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Fully aware of the financial implications of high cell count and mastitis incidence on a farming enterprise, the cattle team has built up a wealth of experience in dealing with such situations, both in a preventative sense and in response to sudden and chronic problems.
The use of NMR data through the InterHerd and Herd Companion programmes enables us to produce a monthly cell count report that is examined by the vet responsible for each particular farm. This report identifies potential new infections, enables selection of cows for treatment, sampling, drying off or grouping, as well as allowing us to monitor success of treatments and impact of management changes. By doing this month on month, the situation is not allowed to drift or, worse still, deteriorate.
Use of the Total Vet programme enables us to analyse clinical mastitis records as well as cell counts. This helps us to identify very farm specific areas of concern.
We all know that successful resolution of a problem as complex as mastitis cannot be achieved by looking at computer data alone. To cover all bases, we carry out full mastitis investigations on farm, that take in not only parlour routine, but all aspects of cow husbandry, from housing to nutrition. We have vets trained to implement the DairyCo Mastitis Control plans which produce targeted farm specific control plans.
Regular teat scoring on many farms allows us to monitor teat condition, particularly teat-end hyperkeratosis. This condition can increase the risk of mastitis if it is widespread in a herd, and can indicate faults within the milking machine.
Our in-house laboratory allows rapid results during mastitis outbreaks to assist in management decisions.
We encourage all clients to have routine fertility sessions booked with their designated vets, ensuring that fertility issues can be monitored on a regular basis. These sessions can be weekly, fortnightly or four weekly depending on your requirements. To assist with our fertility work we use Easi-Scan ultrasound scanners, which can be run from the mains or from battery packs, meaning we have scanners to suit all handling set-ups. Back in the office, analysis of NMR/ InterHerd data allows emerging trends in the herd's fertility to be monitored ensuring we can take a pro-active approach to any issues.
The use of bulls instead of, or alongside, AI is becoming increasingly common as labour available to spot bulling cows declines. The consequences of an infertile bull in these situations can be severe. Often the first sign that something is amiss is when the cows are found empty on pregnancy diagnosis, by which point a lot of time has been lost and the calving pattern disrupted.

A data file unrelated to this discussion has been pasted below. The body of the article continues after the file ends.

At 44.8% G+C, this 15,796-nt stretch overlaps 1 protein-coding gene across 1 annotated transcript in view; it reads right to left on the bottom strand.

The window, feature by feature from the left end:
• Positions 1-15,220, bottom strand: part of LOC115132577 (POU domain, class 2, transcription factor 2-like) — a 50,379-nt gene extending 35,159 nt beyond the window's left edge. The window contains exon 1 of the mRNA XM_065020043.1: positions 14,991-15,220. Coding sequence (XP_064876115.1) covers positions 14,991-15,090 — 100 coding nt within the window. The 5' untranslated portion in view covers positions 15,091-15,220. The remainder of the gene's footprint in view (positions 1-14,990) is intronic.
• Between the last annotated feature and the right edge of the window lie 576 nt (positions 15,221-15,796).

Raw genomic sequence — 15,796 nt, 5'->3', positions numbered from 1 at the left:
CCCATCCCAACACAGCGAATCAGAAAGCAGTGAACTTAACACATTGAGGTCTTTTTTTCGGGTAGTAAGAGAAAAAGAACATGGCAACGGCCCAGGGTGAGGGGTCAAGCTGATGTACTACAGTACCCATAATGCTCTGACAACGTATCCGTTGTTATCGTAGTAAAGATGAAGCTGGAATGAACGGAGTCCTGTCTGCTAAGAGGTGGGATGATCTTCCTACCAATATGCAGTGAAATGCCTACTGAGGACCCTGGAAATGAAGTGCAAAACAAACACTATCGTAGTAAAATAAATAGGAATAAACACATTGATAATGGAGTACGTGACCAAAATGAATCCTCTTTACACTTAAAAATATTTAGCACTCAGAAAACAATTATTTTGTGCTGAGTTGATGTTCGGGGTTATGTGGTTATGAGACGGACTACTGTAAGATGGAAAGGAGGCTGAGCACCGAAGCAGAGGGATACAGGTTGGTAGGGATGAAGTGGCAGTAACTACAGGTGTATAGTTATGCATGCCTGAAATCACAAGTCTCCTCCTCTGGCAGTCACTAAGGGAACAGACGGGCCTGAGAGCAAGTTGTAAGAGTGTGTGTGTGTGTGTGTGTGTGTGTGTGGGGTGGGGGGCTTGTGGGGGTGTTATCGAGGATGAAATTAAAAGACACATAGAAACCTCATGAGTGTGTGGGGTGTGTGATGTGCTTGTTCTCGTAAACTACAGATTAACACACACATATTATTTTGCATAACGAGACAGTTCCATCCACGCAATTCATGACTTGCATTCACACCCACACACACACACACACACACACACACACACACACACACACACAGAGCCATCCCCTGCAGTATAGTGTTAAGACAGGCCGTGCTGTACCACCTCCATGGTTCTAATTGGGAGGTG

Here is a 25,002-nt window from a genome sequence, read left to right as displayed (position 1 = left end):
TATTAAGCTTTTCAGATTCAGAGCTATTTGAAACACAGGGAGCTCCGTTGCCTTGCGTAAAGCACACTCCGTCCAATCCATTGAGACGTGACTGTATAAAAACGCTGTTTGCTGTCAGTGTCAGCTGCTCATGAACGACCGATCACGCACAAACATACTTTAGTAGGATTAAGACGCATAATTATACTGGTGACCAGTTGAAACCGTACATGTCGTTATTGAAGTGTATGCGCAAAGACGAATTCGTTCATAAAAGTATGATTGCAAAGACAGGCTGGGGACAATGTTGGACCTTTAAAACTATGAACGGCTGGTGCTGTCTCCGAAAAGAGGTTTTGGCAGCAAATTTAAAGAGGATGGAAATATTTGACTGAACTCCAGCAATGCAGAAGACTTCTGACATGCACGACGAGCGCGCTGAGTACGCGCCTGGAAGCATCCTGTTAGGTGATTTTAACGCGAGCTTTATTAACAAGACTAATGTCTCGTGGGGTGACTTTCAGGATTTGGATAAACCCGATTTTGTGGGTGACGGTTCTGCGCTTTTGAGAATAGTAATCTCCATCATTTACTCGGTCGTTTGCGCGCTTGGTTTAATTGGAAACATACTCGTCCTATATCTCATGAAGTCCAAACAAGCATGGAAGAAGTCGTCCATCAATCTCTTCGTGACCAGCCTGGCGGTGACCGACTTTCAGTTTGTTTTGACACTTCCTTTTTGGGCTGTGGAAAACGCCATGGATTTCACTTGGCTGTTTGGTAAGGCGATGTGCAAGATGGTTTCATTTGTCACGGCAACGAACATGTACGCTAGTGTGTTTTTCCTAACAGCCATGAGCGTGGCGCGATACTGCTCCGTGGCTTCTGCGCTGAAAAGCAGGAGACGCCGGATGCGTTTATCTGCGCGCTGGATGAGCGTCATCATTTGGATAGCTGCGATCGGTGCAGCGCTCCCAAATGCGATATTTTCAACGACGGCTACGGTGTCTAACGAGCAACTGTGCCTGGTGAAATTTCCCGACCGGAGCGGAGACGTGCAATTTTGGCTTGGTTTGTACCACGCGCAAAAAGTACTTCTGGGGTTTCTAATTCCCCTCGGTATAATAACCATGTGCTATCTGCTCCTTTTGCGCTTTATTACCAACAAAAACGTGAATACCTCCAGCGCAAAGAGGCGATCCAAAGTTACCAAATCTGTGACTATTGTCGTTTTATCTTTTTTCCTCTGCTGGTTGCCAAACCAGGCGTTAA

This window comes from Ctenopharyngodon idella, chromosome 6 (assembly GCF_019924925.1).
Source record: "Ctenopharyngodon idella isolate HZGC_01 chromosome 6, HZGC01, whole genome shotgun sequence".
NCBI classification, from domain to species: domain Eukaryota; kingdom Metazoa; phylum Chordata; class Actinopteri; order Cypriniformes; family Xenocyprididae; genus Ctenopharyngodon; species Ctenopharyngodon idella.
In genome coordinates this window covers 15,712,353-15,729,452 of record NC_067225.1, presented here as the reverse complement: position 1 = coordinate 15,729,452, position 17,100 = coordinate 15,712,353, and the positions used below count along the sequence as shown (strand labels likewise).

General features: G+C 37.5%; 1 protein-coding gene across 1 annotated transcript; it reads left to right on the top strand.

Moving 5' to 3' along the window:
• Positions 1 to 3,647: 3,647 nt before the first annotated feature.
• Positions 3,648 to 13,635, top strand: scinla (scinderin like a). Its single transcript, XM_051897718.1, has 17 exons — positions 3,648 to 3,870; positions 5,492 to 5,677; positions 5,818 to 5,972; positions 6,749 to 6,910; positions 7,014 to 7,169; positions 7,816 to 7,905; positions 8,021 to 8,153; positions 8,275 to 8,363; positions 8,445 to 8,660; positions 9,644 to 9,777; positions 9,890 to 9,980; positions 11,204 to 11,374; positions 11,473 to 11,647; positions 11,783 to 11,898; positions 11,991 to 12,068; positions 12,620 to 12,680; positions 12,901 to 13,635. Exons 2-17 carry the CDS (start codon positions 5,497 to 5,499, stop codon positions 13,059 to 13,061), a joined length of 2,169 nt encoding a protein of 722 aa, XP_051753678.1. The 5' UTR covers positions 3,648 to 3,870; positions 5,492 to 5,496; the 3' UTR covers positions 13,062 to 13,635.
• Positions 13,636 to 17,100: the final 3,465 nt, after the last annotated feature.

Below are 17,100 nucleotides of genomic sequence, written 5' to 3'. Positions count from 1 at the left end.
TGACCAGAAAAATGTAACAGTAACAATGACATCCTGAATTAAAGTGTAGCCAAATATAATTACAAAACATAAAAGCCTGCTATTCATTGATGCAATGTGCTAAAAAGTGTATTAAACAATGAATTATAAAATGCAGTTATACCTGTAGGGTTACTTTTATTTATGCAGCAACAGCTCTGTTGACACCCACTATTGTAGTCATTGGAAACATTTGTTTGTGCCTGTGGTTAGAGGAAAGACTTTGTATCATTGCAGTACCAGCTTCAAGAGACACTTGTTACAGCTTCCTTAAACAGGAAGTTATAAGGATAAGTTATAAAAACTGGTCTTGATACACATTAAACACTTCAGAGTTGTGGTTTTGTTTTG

At The George Farm Vets, we provide a full bull fertility testing service using the latest in bull electro-ejaculator equipment. This enables us to collect samples from the bull without the need for a bulling cow, and with the bull safely restrained in a crush. A full physical examination of the bull is carried out at the same time and the results from the semen examination are available within 24 hours. This service can be used when buying a new bull, before introducing an existing bull after a period of inactivity or if a problem is identified at routine fertility sessions.
We offer an embryo implantation service for repeat breeder cows.
Alongside fertility and mastitis, lameness is one of the most costly on-farm problems we face. Above the obvious costs of culling lame cows and veterinary treatment of individuals, even mildly lame cows suffer production losses, eat less and take longer to conceive successfully, all adding to the costs incurred. Never is the old adage "prevention is better than cure" more appropriate than with lameness.
To aid monitoring of herd lameness levels we advocate regular mobility scoring, which involves observing the whole herd walk on level ground, to give the percentage of cows with impaired mobility. This gives a true picture of lameness on the farm, allowing intervention levels to be set as well as providing a base level to assess the effectiveness of treatments and/or management changes.
To help improve the effectiveness of both routine and corrective foot trimming, the practice runs a very popular 2 day practical foot trimming training course. Each person receives individual instruction and gets the chance to trim the feet of many cows under the direct supervision of our vets.
We also use our knowledge of housing, genetics and nutrition to link issues seen on farm, allowing you to get the most from your herd.
Metabolic assessment is an important way to monitor how well cows are coping with the increased metabolic demands placed on them by modern farming. Whilst a ration formulation may look good on paper, it is the cows who will tell you how well it suits them - we aim to work closely with clients and the farm nutritionist to identify and rectify any issues.